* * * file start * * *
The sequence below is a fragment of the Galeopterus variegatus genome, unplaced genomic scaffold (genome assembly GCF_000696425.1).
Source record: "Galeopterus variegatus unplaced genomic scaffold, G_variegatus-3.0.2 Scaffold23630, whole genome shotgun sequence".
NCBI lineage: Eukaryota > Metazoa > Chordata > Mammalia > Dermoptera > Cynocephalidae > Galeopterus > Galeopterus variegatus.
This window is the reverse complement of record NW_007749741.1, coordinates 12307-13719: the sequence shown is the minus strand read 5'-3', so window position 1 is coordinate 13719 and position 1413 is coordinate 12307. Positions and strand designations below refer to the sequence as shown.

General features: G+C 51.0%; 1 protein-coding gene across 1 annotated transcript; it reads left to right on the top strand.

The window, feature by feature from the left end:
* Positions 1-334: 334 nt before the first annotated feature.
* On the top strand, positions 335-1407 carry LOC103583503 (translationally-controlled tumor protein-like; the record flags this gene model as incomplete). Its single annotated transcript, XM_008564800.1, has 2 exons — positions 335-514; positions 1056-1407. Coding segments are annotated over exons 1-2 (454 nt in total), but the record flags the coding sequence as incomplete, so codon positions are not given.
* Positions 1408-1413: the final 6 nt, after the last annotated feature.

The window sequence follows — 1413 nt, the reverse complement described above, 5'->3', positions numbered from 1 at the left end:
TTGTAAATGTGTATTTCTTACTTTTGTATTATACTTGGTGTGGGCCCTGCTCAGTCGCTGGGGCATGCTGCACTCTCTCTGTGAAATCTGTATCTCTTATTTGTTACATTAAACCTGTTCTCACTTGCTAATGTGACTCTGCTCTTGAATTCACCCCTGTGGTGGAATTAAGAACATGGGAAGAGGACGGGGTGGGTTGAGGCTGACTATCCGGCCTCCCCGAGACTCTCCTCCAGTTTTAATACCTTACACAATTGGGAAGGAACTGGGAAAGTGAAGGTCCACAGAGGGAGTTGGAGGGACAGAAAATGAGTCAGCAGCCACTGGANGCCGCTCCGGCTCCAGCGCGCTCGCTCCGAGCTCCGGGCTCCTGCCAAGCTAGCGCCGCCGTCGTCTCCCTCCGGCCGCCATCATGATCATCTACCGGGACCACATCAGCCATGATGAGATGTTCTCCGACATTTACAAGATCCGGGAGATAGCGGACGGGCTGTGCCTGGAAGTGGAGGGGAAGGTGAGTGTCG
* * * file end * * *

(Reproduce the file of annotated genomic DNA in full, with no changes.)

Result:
The sequence below is a fragment of the Galeopterus variegatus genome, unplaced genomic scaffold (genome assembly GCF_000696425.1).
Source record: "Galeopterus variegatus unplaced genomic scaffold, G_variegatus-3.0.2 Scaffold23630, whole genome shotgun sequence".
NCBI lineage: Eukaryota > Metazoa > Chordata > Mammalia > Dermoptera > Cynocephalidae > Galeopterus > Galeopterus variegatus.
This window is the reverse complement of record NW_007749741.1, coordinates 12307-13719: the sequence shown is the minus strand read 5'-3', so window position 1 is coordinate 13719 and position 1413 is coordinate 12307. Positions and strand designations below refer to the sequence as shown.

General features: G+C 51.0%; 1 protein-coding gene across 1 annotated transcript; it reads left to right on the top strand.

The window, feature by feature from the left end:
* Positions 1-334: 334 nt before the first annotated feature.
* On the top strand, positions 335-1407 carry LOC103583503 (translationally-controlled tumor protein-like; the record flags this gene model as incomplete). Its single annotated transcript, XM_008564800.1, has 2 exons — positions 335-514; positions 1056-1407. Coding segments are annotated over exons 1-2 (454 nt in total), but the record flags the coding sequence as incomplete, so codon positions are not given.
* Positions 1408-1413: the final 6 nt, after the last annotated feature.

The window sequence follows — 1413 nt, the reverse complement described above, 5'->3', positions numbered from 1 at the left end:
TTGTAAATGTGTATTTCTTACTTTTGTATTATACTTGGTGTGGGCCCTGCTCAGTCGCTGGGGCATGCTGCACTCTCTCTGTGAAATCTGTATCTCTTATTTGTTACATTAAACCTGTTCTCACTTGCTAATGTGACTCTGCTCTTGAATTCACCCCTGTGGTGGAATTAAGAACATGGGAAGAGGACGGGGTGGGTTGAGGCTGACTATCCGGCCTCCCCGAGACTCTCCTCCAGTTTTAATACCTTACACAATTGGGAAGGAACTGGGAAAGTGAAGGTCCACAGAGGGAGTTGGAGGGACAGAAAATGAGTCAGCAGCCACTGGANGCCGCTCCGGCTCCAGCGCGCTCGCTCCGAGCTCCGGGCTCCTGCCAAGCTAGCGCCGCCGTCGTCTCCCTCCGGCCGCCATCATGATCATCTACCGGGACCACATCAGCCATGATGAGATGTTCTCCGACATTTACAAGATCCGGGAGATAGCGGACGGGCTGTGCCTGGAAGTGGAGGGGAAGGTGAGTGTCG